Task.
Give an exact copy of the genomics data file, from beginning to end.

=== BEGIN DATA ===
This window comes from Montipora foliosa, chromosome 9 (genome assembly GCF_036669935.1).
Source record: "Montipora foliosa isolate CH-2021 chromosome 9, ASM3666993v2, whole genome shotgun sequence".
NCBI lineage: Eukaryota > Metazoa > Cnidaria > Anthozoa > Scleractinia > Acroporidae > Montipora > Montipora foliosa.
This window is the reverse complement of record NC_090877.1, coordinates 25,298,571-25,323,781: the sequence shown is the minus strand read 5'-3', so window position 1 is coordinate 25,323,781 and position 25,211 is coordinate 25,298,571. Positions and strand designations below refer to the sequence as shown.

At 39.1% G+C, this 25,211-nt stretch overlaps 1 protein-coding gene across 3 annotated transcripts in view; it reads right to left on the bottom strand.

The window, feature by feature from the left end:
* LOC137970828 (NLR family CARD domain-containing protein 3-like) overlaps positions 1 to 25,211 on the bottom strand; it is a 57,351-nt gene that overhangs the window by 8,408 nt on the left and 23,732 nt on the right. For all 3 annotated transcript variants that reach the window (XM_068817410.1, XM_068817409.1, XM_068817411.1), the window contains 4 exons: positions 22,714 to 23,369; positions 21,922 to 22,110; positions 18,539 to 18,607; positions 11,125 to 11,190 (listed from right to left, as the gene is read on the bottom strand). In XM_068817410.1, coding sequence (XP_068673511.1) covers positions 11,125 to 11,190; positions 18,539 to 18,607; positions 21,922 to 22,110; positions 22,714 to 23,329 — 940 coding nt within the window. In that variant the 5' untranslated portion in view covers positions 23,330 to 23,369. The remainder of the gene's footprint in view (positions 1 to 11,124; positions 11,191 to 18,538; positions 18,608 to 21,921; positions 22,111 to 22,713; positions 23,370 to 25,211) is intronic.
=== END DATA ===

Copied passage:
This window comes from Montipora foliosa, chromosome 9 (genome assembly GCF_036669935.1).
Source record: "Montipora foliosa isolate CH-2021 chromosome 9, ASM3666993v2, whole genome shotgun sequence".
NCBI lineage: Eukaryota > Metazoa > Cnidaria > Anthozoa > Scleractinia > Acroporidae > Montipora > Montipora foliosa.
This window is the reverse complement of record NC_090877.1, coordinates 25,298,571-25,323,781: the sequence shown is the minus strand read 5'-3', so window position 1 is coordinate 25,323,781 and position 25,211 is coordinate 25,298,571. Positions and strand designations below refer to the sequence as shown.

At 39.1% G+C, this 25,211-nt stretch overlaps 1 protein-coding gene across 3 annotated transcripts in view; it reads right to left on the bottom strand.

The window, feature by feature from the left end:
* LOC137970828 (NLR family CARD domain-containing protein 3-like) overlaps positions 1 to 25,211 on the bottom strand; it is a 57,351-nt gene that overhangs the window by 8,408 nt on the left and 23,732 nt on the right. For all 3 annotated transcript variants that reach the window (XM_068817410.1, XM_068817409.1, XM_068817411.1), the window contains 4 exons: positions 22,714 to 23,369; positions 21,922 to 22,110; positions 18,539 to 18,607; positions 11,125 to 11,190 (listed from right to left, as the gene is read on the bottom strand). In XM_068817410.1, coding sequence (XP_068673511.1) covers positions 11,125 to 11,190; positions 18,539 to 18,607; positions 21,922 to 22,110; positions 22,714 to 23,329 — 940 coding nt within the window. In that variant the 5' untranslated portion in view covers positions 23,330 to 23,369. The remainder of the gene's footprint in view (positions 1 to 11,124; positions 11,191 to 18,538; positions 18,608 to 21,921; positions 22,111 to 22,713; positions 23,370 to 25,211) is intronic.